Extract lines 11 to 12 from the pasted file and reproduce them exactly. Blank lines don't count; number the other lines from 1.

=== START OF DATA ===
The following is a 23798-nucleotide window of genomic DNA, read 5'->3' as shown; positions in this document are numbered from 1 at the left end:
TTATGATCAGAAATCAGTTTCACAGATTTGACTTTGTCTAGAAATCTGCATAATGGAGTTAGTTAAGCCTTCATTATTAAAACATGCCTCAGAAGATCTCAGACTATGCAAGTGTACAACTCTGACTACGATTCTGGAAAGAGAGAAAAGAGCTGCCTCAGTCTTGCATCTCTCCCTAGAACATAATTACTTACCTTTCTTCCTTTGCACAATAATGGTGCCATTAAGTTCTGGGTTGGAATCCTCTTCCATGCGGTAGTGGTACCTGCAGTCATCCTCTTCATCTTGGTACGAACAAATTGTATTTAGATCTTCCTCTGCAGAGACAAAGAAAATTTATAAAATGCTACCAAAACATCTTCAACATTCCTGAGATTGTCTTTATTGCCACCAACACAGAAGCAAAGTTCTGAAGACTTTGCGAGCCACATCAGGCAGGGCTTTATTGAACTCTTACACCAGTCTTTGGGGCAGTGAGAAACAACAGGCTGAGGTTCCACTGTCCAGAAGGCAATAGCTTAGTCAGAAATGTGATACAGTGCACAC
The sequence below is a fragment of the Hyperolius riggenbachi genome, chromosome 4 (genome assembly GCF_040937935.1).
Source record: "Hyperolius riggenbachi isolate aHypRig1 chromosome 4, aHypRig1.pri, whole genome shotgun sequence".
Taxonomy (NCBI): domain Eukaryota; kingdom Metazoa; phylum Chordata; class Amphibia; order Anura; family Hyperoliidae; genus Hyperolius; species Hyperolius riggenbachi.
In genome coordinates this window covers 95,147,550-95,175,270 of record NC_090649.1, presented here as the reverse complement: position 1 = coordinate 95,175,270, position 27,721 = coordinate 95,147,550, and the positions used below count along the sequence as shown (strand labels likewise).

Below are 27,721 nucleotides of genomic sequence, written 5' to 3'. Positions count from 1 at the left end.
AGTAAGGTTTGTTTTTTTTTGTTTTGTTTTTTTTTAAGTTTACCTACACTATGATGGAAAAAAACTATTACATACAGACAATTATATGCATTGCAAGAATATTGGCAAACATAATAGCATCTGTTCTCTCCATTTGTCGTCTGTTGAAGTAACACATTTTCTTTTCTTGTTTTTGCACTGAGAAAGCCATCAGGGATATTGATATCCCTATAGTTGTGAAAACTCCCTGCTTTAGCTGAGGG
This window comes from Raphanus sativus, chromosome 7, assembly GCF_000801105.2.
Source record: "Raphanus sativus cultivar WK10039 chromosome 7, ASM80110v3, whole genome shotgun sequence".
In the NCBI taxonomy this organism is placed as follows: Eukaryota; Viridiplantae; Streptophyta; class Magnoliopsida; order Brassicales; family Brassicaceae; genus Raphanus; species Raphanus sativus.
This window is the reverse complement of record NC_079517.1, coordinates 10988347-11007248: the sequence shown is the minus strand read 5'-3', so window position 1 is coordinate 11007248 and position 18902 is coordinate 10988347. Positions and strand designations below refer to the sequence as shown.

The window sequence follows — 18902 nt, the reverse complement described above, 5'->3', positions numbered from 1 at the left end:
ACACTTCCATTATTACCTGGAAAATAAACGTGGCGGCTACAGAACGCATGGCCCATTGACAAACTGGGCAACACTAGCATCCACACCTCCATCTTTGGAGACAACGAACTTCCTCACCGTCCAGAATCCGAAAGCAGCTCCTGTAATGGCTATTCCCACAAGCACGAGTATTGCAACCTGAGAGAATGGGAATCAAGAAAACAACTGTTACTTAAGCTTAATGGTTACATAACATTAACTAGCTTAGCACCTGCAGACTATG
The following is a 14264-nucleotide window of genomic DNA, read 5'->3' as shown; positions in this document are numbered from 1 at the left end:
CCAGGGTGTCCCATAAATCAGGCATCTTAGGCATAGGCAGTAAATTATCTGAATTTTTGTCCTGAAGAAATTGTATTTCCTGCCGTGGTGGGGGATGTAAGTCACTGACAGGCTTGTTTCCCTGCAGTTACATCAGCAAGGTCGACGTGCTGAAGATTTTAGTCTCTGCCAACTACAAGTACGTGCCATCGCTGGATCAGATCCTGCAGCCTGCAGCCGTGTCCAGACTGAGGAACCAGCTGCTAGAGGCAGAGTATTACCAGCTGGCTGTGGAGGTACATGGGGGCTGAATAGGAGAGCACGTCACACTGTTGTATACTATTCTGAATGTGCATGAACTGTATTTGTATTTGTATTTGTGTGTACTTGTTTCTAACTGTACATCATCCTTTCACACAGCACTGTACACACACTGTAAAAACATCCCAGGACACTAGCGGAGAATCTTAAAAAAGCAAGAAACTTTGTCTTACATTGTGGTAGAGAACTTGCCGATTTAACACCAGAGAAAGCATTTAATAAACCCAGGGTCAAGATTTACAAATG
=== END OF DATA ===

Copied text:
In the NCBI taxonomy this organism is placed as follows: Eukaryota; Viridiplantae; Streptophyta; class Magnoliopsida; order Brassicales; family Brassicaceae; genus Raphanus; species Raphanus sativus.
This window is the reverse complement of record NC_079517.1, coordinates 10988347-11007248: the sequence shown is the minus strand read 5'-3', so window position 1 is coordinate 11007248 and position 18902 is coordinate 10988347. Positions and strand designations below refer to the sequence as shown.